This is a “newly proposed mental health syndrome that occurs subsequent to the experience of trauma in an intimate relationship. It includes the intrusive and arousal symptoms of [PTSD], but lacks the avoidance symptoms… due to a very different mode of coping with the traumatized state from that which is characteristic of individuals with PTSD.”
PTRS can exhibit itself in the following ways:
Feeling afraid of making another commitment and/or falling impulsively into another unhealthy relationship.
Feeling distrusting in new relationships, both of yourself and your choices and of your new partner.
Feeling worthless, unconfident, and/or anxious.
Having intrusive, reoccurring thoughts along with flashbacks and nightmares.
“Many people with [trauma] have flashbacks from times where the relationship was painful and distressing, [or] nightmares associated with themes of the relationship,” clinical psychologist Dr. Paul DePompo says.
“You become on hyper-alert for the things you endured and feeling they can happen again at any moment, you can get bouts of intense anger or sadness, you can get waves of doubting yourself and taking too much of the responsibility for what happened.”
Some healing can’t happen until you’re in a new relationsip. That’s why these issues came up in the beginning with the partner who became my current husband.
There are some positive steps I and anyone else struggling with coming out of a previously traumatic relationship can do to heal:
1. Seeking help from a mental health professional and knowing it will take time.
These issues for me didn’t happen in just one night, and neither did they go away overnight. I had to actively work to heal the wounds I had with the help of a professional and in practicing new skills with my partner. Contact the National Alliance on Mental Illness for low-cost or free resources to help you.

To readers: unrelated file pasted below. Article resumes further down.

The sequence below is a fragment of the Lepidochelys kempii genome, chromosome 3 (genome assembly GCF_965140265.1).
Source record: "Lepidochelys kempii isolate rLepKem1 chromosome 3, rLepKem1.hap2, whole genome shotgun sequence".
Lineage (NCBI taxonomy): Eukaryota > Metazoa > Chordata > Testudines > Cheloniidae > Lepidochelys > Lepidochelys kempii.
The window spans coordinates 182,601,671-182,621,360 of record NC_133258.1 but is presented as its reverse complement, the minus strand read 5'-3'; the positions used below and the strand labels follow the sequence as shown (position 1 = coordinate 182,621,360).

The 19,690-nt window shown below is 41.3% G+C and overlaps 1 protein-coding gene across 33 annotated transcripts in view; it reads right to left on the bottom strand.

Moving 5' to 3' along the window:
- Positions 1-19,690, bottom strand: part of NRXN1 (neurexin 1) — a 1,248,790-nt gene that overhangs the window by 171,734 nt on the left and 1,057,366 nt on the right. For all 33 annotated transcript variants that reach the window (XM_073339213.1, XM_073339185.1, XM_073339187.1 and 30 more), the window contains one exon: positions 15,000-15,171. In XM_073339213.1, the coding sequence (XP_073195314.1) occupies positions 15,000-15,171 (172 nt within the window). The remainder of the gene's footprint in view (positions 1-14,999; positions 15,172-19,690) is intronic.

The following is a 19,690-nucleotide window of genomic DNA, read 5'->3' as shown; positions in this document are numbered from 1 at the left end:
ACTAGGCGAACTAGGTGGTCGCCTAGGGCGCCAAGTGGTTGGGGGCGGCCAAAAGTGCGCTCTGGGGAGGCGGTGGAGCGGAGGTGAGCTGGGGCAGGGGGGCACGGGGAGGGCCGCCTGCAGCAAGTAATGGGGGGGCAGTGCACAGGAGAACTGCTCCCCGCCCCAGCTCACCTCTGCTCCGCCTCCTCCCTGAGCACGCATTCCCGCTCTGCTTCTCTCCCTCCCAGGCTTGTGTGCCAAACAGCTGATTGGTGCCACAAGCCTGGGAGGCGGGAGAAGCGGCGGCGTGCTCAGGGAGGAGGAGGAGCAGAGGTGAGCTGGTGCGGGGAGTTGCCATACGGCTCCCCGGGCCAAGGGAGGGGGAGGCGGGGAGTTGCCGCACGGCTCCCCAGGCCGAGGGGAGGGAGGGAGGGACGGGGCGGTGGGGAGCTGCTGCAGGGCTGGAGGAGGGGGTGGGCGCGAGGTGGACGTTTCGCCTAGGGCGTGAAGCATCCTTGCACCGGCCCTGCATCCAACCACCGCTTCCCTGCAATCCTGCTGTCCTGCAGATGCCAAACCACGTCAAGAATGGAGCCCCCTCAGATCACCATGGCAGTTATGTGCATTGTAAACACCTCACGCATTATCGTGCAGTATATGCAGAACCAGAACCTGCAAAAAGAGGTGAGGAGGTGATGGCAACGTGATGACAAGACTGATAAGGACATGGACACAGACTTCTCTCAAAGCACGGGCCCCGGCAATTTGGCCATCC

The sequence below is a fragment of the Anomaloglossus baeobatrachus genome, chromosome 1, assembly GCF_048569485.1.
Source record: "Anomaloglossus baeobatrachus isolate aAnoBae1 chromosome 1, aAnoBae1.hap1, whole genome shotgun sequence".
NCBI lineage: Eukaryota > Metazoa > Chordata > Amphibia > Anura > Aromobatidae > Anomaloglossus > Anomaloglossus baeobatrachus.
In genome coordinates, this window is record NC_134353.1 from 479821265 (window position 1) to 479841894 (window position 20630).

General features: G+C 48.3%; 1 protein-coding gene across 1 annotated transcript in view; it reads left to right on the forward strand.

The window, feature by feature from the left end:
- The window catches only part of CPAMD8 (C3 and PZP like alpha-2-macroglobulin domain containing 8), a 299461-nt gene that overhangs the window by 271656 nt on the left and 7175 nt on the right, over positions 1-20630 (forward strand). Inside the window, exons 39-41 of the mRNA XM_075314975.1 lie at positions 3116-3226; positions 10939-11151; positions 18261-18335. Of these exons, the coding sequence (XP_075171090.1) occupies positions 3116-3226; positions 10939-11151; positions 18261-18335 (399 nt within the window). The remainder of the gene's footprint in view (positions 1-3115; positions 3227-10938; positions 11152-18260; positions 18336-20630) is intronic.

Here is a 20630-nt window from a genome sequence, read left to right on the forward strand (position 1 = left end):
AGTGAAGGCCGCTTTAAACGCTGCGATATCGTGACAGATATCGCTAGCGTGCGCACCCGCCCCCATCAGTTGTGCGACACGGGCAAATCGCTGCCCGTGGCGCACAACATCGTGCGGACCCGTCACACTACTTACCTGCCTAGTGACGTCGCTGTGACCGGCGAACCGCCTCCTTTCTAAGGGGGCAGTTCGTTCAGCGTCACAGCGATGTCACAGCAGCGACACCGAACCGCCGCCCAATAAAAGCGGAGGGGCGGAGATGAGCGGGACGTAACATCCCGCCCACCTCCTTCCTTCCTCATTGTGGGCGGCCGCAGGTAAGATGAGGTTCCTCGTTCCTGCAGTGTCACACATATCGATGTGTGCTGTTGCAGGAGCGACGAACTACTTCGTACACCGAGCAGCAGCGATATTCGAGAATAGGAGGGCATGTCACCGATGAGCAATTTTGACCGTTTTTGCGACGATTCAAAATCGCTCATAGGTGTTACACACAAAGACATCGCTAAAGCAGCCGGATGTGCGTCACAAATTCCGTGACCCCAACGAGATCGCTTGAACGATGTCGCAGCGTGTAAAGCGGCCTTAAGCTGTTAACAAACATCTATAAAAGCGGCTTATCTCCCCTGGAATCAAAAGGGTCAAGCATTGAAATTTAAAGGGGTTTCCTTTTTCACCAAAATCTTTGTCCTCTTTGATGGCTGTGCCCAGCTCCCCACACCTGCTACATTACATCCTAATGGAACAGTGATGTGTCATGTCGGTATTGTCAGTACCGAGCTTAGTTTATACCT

2. Affirming that you aren’t the same.
I am not the same insecure and scared 23-year-old woman who chose my ex-husband. I was 34 when this recall happened. Since then, I’ve done a lot of growing and healing that I can be joyful about today.
3. Affirming that other people are not the same as your abusive ex.
Because I am and was no longer the same person that chose my ex-husband, I could start to trust that my current partner was not the same as him either. If I’m healthier, I’m going to select a healthier partner, which I (gratefully) did.
4. Staying positive.
Relationships are challenging, regardless of how healthy we come into them. It’s extremely courageous to love, to be open and vulnerable with someone who also has the ability to cut us to our core.
It’s important to remain positive as things can continue to come up. Remember to continue to love despite how hard it can be.
For a time, it was important for me to focus on the positive experiences I had with my current partner, to recognize, “Hey, my partner didn’t freak out on me(!!) because the tire went flat!” That helped me build trust based on that foundation.
Our past impacts our present every day, but it’s how we react to those reoccurrences that matter. Will we work on healing, or will we just keep reenacting the same patterns over and over again? I have worked hard to be whole, to wholly love, and to be wholly loved. I hope the same for you.